During most of Barack Obama's first term I genuinely believed that the ferocious opposition to his administration and its policies was rooted in determined, if often misguided or uninformed, disagreement with the policies themselves. Yes, birtherism and secret-Muslimism were flatly irrational and signaled something other than well-meant "loyal opposition", but the proponents of these efforts wore their racism, often with disgusting pride, on their sleeves. (Why I excused mainstream pols who insisted on riding these non-issues, I don't know. Wishful thinking?)
I don't know exactly when I changed my mind, but I think that for a lot of 2012 I wondered whether the same policies, put forward by a different president, would have elicited the same response at the same intensity. You can't compare Obama either to Bill Clinton's actual terms or to a might-have-been Hillary Clinton first term because over all of these hung, or would have hung, the spectre of Bill's fiercely polarized time in office. But if John Kerry, say, had been president for the past four years, it's hard to imagine that the partisan rancor would have been quite as hysterical on the right.
I mentioned all that to explain why Ta-Nehisi Coates' piece from last August in The Atlantic, "Fear of a Black President", so impressed me. It's not a solidly factual piece: while Coates cites a couple of studies, it's not clear to me that he proved Obama's very presence in the White House has brought racial discord to bear on every dispute he has had with his opponents. And yet, I can't help feeling Coates is right.
The irony of Barack Obama is this: he has become the most successful black politician in American history by avoiding the radioactive racial issues of yesteryear, by being “clean” (as Joe Biden once labeled him)—and yet his indelible blackness irradiates everything he touches. This irony is rooted in the greater ironies of the country he leads. For most of American history, our political system was premised on two conflicting facts—one, an oft-stated love of democracy; the other, an undemocratic white supremacy inscribed at every level of government. In warring against that paradox, African Americans have historically been restricted to the realm of protest and agitation. But when President Barack Obama pledged to “get to the bottom of exactly what happened [with regard to the Trayvon Martin shooting],” he was not protesting or agitating. He was not appealing to federal power—he was employing it. The power was black—and, in certain quarters, was received as such.As Coates observed about the Martin shooting, "The belief that a young man should be able to go to the store for Skittles and an iced tea and not be killed by a neighborhood-watch patroller seemed uncontroversial." And yet, "[t]he moment Obama spoke, the case of Trayvon Martin passed out of its national-mourning phase and lapsed into something darker and more familiar—racialized political fodder."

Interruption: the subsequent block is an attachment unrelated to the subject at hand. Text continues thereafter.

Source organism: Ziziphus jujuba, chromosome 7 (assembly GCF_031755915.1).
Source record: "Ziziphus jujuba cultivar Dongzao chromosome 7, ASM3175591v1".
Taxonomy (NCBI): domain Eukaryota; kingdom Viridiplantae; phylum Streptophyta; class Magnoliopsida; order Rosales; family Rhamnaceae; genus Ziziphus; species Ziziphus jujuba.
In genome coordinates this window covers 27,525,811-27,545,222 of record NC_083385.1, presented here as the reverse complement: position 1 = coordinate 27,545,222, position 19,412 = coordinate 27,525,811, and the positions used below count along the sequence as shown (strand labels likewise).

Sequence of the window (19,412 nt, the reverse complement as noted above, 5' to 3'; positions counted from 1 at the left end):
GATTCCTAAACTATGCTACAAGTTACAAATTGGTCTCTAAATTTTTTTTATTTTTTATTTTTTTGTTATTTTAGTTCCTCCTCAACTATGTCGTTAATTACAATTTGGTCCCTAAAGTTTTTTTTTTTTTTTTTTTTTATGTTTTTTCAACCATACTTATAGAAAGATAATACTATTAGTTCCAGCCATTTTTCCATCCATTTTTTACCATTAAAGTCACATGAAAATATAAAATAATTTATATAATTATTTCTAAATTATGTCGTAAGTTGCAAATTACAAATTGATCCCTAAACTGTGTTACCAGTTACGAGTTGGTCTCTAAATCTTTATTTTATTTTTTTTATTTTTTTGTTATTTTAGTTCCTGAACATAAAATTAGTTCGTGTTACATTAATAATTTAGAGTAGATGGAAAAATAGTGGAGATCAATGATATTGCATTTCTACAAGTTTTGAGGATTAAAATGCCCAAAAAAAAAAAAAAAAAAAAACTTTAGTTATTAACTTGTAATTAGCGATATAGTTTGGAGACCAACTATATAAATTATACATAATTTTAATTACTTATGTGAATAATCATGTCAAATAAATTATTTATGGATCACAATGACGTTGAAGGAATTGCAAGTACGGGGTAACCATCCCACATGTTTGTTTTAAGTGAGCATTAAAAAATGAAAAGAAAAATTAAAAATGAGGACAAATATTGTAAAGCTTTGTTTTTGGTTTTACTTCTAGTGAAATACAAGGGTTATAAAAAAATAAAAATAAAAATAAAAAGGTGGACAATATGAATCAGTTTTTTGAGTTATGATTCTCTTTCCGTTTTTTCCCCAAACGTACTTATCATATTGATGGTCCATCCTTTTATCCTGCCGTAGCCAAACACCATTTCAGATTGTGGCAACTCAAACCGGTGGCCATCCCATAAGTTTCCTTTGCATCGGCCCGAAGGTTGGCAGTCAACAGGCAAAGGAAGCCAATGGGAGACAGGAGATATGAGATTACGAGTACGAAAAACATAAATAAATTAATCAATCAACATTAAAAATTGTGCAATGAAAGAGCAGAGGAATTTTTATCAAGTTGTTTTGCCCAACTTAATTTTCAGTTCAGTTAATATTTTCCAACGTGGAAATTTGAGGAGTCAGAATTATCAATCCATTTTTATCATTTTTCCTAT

Coates makes a powerfully emotional case that race still underlies our politics and our culture in a toxic way. Chances are that in our polarized culture, either you've already read Coates' piece and agree with him, or you've never heard of it and after my précis, you have no intention of clicking on the link. If, however, you belong to that increasingly rare species, the uncommitted and non-partisan, you might take a look at the article. Give Coates himself a chance to convince you.
(Thanks to LongReads for the link. Don't blame LongReads, by the way, for my being so abysmally late to this and other pieces.)